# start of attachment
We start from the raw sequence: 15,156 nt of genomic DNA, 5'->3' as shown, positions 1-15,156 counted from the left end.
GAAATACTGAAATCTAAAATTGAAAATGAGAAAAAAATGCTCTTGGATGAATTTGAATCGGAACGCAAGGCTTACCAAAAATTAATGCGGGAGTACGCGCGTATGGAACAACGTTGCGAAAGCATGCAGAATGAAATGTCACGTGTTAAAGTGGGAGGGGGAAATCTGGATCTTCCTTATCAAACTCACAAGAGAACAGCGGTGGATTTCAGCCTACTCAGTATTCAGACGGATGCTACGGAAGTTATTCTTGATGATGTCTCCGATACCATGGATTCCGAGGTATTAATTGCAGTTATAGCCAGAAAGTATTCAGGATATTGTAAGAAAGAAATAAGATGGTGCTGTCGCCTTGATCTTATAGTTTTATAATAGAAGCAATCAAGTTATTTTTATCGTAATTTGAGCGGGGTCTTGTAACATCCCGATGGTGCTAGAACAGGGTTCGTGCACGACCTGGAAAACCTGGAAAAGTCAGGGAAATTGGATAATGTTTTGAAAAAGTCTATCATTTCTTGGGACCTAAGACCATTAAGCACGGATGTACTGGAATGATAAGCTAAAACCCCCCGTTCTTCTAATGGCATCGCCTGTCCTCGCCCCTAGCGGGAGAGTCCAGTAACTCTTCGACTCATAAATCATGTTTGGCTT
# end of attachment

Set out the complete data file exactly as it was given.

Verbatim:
We start from the raw sequence: 15,156 nt of genomic DNA, 5'->3' as shown, positions 1-15,156 counted from the left end.
GAAATACTGAAATCTAAAATTGAAAATGAGAAAAAAATGCTCTTGGATGAATTTGAATCGGAACGCAAGGCTTACCAAAAATTAATGCGGGAGTACGCGCGTATGGAACAACGTTGCGAAAGCATGCAGAATGAAATGTCACGTGTTAAAGTGGGAGGGGGAAATCTGGATCTTCCTTATCAAACTCACAAGAGAACAGCGGTGGATTTCAGCCTACTCAGTATTCAGACGGATGCTACGGAAGTTATTCTTGATGATGTCTCCGATACCATGGATTCCGAGGTATTAATTGCAGTTATAGCCAGAAAGTATTCAGGATATTGTAAGAAAGAAATAAGATGGTGCTGTCGCCTTGATCTTATAGTTTTATAATAGAAGCAATCAAGTTATTTTTATCGTAATTTGAGCGGGGTCTTGTAACATCCCGATGGTGCTAGAACAGGGTTCGTGCACGACCTGGAAAACCTGGAAAAGTCAGGGAAATTGGATAATGTTTTGAAAAAGTCTATCATTTCTTGGGACCTAAGACCATTAAGCACGGATGTACTGGAATGATAAGCTAAAACCCCCCGTTCTTCTAATGGCATCGCCTGTCCTCGCCCCTAGCGGGAGAGTCCAGTAACTCTTCGACTCATAAATCATGTTTGGCTT